In the last sentence of your article ‘Photography from the Republic to the Present Day’, dated December 1995, you say ‘I hope that the coming years will not be the continuation of the unconcerned atmosphere that has been experienced in the last fifteen years’. Is there something that has changed since the last 15 years?
The lively discussion environment of the 80s was cut off like a knife at the end of the 90s. The disassociation, which already hinted at its presence in people and arts in the past, is felt now with all its weight, especially with the new millennium. Today, being an individual is the predominant element. I think that the dizzying development of information technologies has isolated people, making them withdraw into their own world. In the virtual environment provided by technology, the individual can now find answers to all kinds of questions, share their images, discuss them. From this point of view, we may think that technological developments are not an advantage but a disadvantage to mankind. While today the question how much does the documentary photographic image document in digital age? Should be discussed extensively to look for an answer, however, no action is taken. Why are associations that were once active now silent? For example, I want to ask why the symposium AFSAD planned to organize in the year 2010 cannot be realized or what is the function of the federation? Everyone is busy in their own cocoon…
What would you say about the educational situation so far as teaching aesthetics, in other branches, but especially in photography, in Turkey?
For young people studying photography at undergraduate and graduate level, this emerges as quite a significant problem. Aesthetics is a discipline; being the most important one of the 4 components (technical/aesthetic/semantic/pragmatic) of photography, it cannot find a significant place in the educational programs when considered from both the theoretical and the form-oriented point of view. A technology oriented education system should not be imposed on photography education. It is easy to obtain technology oriented practical infrastructures. But the real issue is studying the semantic structuring in the dimension of the philosophical thought, enabling the state of the object to be carried to the dimension of meaning of the mental activity by aesthetic structuring that integrates the personality expressed in the communication of the subject with the object. The education received will be solid as long as practice is backed up and supported by theory.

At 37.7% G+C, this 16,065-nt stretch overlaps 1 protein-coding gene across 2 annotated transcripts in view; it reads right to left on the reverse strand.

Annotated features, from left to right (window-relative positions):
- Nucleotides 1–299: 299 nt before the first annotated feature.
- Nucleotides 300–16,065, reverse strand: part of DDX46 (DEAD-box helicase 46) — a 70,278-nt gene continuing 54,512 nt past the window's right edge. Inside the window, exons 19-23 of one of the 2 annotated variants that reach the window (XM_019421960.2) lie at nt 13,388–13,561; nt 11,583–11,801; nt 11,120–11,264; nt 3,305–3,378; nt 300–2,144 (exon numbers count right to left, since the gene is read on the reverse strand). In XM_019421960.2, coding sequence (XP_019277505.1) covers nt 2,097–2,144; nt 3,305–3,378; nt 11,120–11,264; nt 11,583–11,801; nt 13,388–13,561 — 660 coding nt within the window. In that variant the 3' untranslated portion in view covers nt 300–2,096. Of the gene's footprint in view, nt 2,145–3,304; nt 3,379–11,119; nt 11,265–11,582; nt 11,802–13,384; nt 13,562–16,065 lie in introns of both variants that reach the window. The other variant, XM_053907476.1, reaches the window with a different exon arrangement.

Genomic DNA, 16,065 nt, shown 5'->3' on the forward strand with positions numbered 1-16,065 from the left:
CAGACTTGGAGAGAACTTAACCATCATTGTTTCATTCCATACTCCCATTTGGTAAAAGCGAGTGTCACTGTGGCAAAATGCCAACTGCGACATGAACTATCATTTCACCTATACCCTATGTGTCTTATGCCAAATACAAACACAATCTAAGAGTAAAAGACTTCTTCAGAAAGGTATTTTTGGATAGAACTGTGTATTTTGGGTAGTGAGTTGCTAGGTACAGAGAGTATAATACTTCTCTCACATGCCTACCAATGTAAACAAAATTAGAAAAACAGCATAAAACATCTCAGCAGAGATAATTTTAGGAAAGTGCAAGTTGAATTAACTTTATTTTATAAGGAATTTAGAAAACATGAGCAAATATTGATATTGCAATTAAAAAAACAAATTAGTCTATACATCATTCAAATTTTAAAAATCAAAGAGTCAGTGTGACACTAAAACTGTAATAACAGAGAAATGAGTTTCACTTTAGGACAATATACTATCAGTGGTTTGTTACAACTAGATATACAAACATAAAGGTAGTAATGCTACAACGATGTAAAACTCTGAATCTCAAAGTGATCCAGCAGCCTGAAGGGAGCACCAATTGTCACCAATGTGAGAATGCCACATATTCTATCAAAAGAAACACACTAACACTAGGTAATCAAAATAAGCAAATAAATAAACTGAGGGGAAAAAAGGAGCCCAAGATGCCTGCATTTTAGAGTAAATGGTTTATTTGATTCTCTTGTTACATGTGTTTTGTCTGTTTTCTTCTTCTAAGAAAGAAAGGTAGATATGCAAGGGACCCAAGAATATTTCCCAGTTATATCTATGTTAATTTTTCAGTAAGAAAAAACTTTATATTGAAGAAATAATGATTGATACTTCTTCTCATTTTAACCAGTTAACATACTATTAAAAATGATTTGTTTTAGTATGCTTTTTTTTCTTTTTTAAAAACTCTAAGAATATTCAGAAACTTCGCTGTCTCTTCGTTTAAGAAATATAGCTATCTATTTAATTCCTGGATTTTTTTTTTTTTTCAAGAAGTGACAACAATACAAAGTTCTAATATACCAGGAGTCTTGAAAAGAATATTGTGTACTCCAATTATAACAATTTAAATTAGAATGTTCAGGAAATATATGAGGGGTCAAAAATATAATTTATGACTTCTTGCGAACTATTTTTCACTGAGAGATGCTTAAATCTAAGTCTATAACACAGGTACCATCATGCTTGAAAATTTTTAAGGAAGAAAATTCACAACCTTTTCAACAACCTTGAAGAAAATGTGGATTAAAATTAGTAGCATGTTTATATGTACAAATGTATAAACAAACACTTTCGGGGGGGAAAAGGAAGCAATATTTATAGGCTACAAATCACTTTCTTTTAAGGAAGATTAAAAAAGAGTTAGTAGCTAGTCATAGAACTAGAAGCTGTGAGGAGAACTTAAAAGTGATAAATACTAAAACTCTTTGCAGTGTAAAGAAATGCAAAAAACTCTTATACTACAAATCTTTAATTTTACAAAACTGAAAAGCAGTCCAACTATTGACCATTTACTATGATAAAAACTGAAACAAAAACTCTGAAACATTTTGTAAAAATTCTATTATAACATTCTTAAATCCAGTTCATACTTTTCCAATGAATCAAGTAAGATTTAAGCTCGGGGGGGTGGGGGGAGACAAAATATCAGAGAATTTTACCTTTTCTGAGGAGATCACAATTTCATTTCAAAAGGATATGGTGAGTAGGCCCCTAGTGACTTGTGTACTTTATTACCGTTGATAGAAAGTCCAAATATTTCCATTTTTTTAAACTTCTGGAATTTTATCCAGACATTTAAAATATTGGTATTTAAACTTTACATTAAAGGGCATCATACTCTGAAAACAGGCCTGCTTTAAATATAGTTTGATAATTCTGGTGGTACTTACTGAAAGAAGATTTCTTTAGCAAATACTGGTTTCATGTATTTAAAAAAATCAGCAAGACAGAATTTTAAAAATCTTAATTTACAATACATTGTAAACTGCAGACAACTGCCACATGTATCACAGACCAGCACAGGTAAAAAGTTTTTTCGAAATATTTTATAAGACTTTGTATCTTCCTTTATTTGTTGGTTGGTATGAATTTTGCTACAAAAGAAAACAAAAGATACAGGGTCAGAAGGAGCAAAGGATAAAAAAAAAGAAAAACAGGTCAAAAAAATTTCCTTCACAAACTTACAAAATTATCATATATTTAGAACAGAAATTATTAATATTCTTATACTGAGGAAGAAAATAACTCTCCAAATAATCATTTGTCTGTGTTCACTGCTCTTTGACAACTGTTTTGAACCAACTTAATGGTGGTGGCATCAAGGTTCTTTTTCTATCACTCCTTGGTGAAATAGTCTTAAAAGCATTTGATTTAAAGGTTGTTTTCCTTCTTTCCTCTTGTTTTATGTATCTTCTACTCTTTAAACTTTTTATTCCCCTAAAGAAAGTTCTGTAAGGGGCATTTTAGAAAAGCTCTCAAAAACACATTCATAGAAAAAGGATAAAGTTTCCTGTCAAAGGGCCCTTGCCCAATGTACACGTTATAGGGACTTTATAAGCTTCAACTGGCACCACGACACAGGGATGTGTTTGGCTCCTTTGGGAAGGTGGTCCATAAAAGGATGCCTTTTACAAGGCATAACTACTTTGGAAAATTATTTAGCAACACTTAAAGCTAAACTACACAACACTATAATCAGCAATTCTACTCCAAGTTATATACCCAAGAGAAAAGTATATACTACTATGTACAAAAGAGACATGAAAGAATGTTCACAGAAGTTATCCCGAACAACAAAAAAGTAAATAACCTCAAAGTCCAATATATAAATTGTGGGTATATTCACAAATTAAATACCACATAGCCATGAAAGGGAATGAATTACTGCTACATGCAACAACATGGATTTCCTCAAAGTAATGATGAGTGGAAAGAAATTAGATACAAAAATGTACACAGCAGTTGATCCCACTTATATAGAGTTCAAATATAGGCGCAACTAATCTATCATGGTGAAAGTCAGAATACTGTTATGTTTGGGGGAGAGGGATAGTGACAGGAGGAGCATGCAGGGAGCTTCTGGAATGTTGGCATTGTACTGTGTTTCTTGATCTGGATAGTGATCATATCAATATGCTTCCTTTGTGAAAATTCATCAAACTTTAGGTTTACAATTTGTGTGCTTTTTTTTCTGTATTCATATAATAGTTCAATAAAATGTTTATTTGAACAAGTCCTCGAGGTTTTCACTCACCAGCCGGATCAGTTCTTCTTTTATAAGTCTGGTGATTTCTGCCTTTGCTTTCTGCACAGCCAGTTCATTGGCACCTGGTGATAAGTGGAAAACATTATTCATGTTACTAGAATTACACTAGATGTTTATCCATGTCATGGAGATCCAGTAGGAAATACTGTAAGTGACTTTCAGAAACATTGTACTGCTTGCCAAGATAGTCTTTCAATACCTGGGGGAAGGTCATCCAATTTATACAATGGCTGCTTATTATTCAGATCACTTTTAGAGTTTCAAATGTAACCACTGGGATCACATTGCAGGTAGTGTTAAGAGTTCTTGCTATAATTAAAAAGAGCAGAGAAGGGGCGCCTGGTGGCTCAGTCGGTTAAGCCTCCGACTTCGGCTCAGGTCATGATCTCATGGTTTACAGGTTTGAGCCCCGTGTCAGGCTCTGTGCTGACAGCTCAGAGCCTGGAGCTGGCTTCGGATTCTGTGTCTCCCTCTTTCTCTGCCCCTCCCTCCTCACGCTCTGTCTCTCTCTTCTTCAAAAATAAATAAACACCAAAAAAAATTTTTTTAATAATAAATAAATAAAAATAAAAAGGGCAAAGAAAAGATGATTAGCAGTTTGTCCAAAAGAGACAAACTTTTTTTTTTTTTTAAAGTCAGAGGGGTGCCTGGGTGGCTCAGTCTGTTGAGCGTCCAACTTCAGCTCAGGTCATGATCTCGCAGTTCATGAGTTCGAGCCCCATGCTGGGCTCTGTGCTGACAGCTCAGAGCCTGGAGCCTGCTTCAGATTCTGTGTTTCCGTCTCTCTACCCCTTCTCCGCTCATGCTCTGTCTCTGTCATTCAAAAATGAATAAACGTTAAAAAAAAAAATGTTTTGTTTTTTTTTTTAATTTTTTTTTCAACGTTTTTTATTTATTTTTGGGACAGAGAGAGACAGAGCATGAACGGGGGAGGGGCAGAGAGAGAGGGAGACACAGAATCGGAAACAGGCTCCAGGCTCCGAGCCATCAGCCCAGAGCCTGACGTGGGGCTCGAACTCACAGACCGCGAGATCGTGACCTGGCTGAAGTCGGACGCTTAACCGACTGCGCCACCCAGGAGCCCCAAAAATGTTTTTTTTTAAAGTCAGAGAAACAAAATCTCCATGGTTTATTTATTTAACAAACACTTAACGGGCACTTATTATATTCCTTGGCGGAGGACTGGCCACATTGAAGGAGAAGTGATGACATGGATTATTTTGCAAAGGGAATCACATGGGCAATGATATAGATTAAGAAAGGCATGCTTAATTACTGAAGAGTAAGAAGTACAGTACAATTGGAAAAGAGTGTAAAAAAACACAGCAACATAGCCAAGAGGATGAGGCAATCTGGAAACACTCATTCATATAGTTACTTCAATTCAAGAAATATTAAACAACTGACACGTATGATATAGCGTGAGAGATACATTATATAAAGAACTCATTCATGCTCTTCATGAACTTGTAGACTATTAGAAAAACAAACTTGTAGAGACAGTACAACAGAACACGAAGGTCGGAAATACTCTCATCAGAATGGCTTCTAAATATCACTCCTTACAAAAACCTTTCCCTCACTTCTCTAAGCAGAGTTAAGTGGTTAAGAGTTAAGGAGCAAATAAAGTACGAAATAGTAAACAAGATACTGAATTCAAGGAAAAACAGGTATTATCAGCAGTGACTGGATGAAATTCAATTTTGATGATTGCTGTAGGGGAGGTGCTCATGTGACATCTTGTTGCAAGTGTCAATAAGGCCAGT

You use the term ‘Photography’ rather than ‘Photograph’. Why do you prefer to use this term?
Very simple; because photography is the valid term for international use.
What would you say about the advantages and disadvantages of photographic art in the face of the rapidly developing imaging technologies? Do you think that technological developments kill or harm photography; or is it a freedom opening doors offering new possibilities for photography?
Developments in the field of technology have positive and negative aspects in the machine/human relationship. I think the developments with unpredictable outcomes are extraordinary. Today, there are none of the limits imposed by the optical and chemical processes of the past. An environment that brings more freedom to imagination is presented to a person limited with the passive structure of photography, having no other anticipation but reproducing the reality. The machine has been so developed that it is almost impossible now to produce a technically wrong image. Thus, while it was expected to enter a further concentration process on the object, machine and virtual dependency and trust have reached such points that in the process of perception of the external reality, nothing can be done without devices. Man has been made an extension of the automatic release of the machine. The consequences of this situation are frightening. While expecting the images to express the knowledge, experiences and values of the human factor standing behind the camera, the fact that it showed the hollow capabilities realized by the functions of the device and the virtual environment with the air of an operator, indicate the negative developments we will face today and in the future.
I would also like to add here that although I think that technological developments are fantastic, I am not a person who uses the opportunities presented, in his work.
Once again coming with technology is a serious pollution of photography, maybe as a negation, is in question today. Do you think there is a possibility to stay away from this visual pollution when facing thousands of photographs, lacking photographic basis, or what might be the consequences of this situation?